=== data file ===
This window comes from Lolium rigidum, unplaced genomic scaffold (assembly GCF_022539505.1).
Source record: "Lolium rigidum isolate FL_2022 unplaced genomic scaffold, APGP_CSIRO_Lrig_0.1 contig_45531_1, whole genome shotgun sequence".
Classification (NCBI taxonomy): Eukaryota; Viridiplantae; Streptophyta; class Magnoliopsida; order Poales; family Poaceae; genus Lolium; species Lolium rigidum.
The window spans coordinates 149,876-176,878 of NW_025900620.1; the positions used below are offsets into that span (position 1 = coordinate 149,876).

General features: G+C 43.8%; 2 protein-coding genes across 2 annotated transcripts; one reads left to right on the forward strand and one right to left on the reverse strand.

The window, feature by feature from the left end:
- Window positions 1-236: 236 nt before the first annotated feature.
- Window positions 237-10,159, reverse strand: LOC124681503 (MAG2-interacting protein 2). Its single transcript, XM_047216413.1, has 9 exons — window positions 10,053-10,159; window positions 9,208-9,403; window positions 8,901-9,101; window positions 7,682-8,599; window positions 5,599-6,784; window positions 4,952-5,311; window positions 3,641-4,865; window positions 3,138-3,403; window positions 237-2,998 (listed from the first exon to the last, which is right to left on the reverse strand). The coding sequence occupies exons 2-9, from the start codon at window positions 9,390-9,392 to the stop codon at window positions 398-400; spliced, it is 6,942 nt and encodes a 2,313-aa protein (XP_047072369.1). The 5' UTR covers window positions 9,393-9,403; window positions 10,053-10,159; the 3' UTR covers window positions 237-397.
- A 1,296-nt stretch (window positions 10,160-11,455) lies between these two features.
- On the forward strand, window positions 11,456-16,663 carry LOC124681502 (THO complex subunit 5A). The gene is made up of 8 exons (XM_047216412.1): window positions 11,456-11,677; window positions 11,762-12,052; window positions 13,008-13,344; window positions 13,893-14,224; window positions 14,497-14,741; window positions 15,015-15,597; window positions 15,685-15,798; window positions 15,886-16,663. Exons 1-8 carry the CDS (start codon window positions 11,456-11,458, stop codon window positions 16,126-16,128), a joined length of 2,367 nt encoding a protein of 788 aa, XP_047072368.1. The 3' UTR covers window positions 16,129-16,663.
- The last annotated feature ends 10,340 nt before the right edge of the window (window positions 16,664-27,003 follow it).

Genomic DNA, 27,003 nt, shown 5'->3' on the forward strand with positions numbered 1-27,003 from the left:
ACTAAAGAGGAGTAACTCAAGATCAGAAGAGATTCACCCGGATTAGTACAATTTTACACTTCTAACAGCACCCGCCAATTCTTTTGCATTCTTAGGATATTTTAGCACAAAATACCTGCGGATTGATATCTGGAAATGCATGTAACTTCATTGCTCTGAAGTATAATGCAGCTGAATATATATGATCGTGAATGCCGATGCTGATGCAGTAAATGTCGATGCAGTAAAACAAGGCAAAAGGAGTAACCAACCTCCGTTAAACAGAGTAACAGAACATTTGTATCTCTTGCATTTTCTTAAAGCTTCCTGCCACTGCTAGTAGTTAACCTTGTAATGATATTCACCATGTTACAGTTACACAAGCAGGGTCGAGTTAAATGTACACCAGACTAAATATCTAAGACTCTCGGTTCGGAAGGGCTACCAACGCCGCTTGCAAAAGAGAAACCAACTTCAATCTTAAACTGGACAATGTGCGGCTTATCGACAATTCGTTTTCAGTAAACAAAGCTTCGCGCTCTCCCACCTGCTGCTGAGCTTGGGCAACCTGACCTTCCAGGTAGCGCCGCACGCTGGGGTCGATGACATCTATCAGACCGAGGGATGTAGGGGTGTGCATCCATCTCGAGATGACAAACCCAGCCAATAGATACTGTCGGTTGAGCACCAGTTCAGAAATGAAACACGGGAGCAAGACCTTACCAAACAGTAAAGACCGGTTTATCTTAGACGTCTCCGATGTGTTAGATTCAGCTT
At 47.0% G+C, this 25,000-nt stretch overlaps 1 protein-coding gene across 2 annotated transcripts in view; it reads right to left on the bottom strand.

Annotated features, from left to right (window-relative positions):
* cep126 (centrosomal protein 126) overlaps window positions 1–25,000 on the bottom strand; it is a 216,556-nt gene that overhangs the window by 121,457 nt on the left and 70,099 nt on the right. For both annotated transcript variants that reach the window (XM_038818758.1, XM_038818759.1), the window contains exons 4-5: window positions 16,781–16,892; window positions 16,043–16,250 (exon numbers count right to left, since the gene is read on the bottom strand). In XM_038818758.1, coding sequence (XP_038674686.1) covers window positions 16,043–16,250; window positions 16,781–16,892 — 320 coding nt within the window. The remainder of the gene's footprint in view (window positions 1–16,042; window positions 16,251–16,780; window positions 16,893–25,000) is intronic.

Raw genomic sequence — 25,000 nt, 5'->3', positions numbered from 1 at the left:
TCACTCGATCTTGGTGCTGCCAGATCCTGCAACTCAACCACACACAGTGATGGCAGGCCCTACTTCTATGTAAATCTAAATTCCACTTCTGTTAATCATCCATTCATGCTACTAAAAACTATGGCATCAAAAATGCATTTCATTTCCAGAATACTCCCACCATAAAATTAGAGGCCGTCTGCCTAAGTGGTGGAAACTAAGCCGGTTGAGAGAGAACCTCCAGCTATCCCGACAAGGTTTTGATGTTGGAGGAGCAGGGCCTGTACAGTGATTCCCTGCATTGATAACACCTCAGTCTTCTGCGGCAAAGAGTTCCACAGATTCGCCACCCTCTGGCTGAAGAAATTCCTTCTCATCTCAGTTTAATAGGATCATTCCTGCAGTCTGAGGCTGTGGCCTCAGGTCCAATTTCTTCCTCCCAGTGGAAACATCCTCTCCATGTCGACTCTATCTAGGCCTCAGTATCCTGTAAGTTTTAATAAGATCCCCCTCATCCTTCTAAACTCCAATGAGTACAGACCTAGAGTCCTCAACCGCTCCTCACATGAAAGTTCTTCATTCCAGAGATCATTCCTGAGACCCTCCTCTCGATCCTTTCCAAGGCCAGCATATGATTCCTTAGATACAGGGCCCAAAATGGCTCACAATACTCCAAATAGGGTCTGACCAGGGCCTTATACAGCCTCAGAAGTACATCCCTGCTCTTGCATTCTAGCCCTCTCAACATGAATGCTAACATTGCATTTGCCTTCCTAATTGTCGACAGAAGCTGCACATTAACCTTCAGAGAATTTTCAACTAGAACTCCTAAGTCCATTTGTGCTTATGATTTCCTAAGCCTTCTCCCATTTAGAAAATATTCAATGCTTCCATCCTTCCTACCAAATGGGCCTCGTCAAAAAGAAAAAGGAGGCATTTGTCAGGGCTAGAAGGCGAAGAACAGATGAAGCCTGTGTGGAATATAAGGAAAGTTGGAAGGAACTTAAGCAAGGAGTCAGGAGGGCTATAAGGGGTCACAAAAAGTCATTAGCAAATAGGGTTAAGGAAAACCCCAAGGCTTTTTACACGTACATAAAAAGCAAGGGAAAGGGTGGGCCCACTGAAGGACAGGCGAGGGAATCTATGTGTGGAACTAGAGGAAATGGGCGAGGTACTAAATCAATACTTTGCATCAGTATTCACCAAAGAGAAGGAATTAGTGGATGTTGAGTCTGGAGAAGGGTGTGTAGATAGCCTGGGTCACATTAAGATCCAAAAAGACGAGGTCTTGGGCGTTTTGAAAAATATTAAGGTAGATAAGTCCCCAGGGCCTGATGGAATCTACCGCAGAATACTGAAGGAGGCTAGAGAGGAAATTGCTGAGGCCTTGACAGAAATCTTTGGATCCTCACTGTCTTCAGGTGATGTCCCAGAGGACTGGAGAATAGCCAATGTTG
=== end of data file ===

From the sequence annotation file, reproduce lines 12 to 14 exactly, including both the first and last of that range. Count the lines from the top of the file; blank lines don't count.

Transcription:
Genomic DNA, 27,003 nt, shown 5'->3' on the forward strand with positions numbered 1-27,003 from the left:
ACTAAAGAGGAGTAACTCAAGATCAGAAGAGATTCACCCGGATTAGTACAATTTTACACTTCTAACAGCACCCGCCAATTCTTTTGCATTCTTAGGATATTTTAGCACAAAATACCTGCGGATTGATATCTGGAAATGCATGTAACTTCATTGCTCTGAAGTATAATGCAGCTGAATATATATGATCGTGAATGCCGATGCTGATGCAGTAAATGTCGATGCAGTAAAACAAGGCAAAAGGAGTAACCAACCTCCGTTAAACAGAGTAACAGAACATTTGTATCTCTTGCATTTTCTTAAAGCTTCCTGCCACTGCTAGTAGTTAACCTTGTAATGATATTCACCATGTTACAGTTACACAAGCAGGGTCGAGTTAAATGTACACCAGACTAAATATCTAAGACTCTCGGTTCGGAAGGGCTACCAACGCCGCTTGCAAAAGAGAAACCAACTTCAATCTTAAACTGGACAATGTGCGGCTTATCGACAATTCGTTTTCAGTAAACAAAGCTTCGCGCTCTCCCACCTGCTGCTGAGCTTGGGCAACCTGACCTTCCAGGTAGCGCCGCACGCTGGGGTCGATGACATCTATCAGACCGAGGGATGTAGGGGTGTGCATCCATCTCGAGATGACAAACCCAGCCAATAGATACTGTCGGTTGAGCACCAGTTCAGAAATGAAACACGGGAGCAAGACCTTACCAAACAGTAAAGACCGGTTTATCTTAGACGTCTCCGATGTGTTAGATTCAGCTT
At 47.0% G+C, this 25,000-nt stretch overlaps 1 protein-coding gene across 2 annotated transcripts in view; it reads right to left on the bottom strand.